“Within the first three hours of moving into boarding I was invited to join Glee as a featured dancer and was immediately welcomed with open arms from a group of Year 11 and 12’s”, said Alice.
While for Eli, it was being able to rely on his fellow boarders that got him through the first few weeks at King's which included the initial challenges that come with settling into a new environment and soon he found it to be “quite homely” and a welcome space where “everyone has a good time and you can joke around, and it’s generally a good space to be in”.
For Scott, it was the ability to get involved that hooked him. He joined the 1st XI hockey in Year 9 and was thrilled by his team environment and the ability to work with some incredible coaches. Doing these activities made him feel part of the King’s team, filling him with a sense of pride to fill the shoes of previous King’s players like the ‘Childs’ and ‘Panchias’ who had played before him.
Favourite part of our new home
King’s is an amazing place, but for the students who live on site, there are different reasons why King’s is so special to them.
For Alice, what she has discovered during her King’s experience so far is that it’s “a community that supports you all the way whether it be in academics, culture or sport, that is there to keep you on track, and is there to push you if you aren’t pushing yourself.”
While Scott loves “the rich tradition of sport and house activities”. He finds that it is this tradition that “makes playing for the college or house so special as you are competing knowing that history and legacy has been left behind from greater players and people”. It makes Scott feel as though he is part of something bigger and it gives him the aspiration to pave the way for his own legacy at King’s College. He’s done this by being a member of the winning teams for in both the Rankin Cup with the 1st XI Hockey and the Gillette Cup with 1st XI Cricket.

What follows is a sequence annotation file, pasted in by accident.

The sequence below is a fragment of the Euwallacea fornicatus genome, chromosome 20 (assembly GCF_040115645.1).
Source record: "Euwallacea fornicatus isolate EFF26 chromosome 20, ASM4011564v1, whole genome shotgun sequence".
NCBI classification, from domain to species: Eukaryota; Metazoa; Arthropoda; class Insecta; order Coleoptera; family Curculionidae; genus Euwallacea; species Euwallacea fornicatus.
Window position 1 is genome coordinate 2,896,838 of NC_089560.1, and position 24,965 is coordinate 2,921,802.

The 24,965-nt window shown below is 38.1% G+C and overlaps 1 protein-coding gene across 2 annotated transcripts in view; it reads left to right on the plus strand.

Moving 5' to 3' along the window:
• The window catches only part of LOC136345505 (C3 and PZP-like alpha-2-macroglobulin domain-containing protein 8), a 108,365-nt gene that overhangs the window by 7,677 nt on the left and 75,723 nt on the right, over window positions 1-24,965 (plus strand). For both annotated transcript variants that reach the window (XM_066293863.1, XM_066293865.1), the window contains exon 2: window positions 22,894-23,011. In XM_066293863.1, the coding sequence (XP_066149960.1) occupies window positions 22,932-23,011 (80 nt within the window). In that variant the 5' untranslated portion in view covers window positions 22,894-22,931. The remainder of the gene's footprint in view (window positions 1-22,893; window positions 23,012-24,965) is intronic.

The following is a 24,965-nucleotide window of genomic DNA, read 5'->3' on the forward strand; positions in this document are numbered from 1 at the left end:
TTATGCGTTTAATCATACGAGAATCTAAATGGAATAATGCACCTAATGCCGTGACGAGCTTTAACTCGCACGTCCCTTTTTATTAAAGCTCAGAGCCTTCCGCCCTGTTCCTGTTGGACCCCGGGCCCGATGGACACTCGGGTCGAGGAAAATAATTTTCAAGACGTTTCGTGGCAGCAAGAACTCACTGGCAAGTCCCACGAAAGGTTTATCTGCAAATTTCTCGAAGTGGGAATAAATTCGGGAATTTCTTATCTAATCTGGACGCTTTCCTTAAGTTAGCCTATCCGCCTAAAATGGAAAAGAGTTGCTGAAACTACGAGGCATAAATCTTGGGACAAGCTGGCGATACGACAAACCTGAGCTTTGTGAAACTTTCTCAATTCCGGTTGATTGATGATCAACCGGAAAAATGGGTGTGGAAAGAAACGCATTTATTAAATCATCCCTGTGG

And for Eli what makes King’s special is ”the people”. Eli adds that “you can have fancy grounds and a good academics program, but without the people a school is just grounds and buildings - the people add the value”. Eli credits his love of his favourite subject - Social Studies, to his lovely teacher, Mrs Kearins, and for him as a boarder at St John’s, it is the boys around him that make the environment feel so homely.
While boarding is a completely new experience for many, and can be overwhelming to start with, it soon becomes an experience that brings students together not only as a House, whether it be School, St John’s, Parnell, Selwyn or Middlemore, but as a boarding family who work to succeed as a collective.
For Eli, Alice, and Scott, it is the people that have become their foundation, lifting each other up, leaning on each other, and relying on each other for collective success culturally, academically, spiritually, and on the sports field.
As the famous Māori proverb states, 'ehara taku toa i te toa takitahi, he toa takitini', ‘my strength is not as an individual, but as a collective’ - a theme that is woven into the culture of boarding at King’s College. And with that, we can be sure that boarders at King’s are proud to say “King’s is my home”.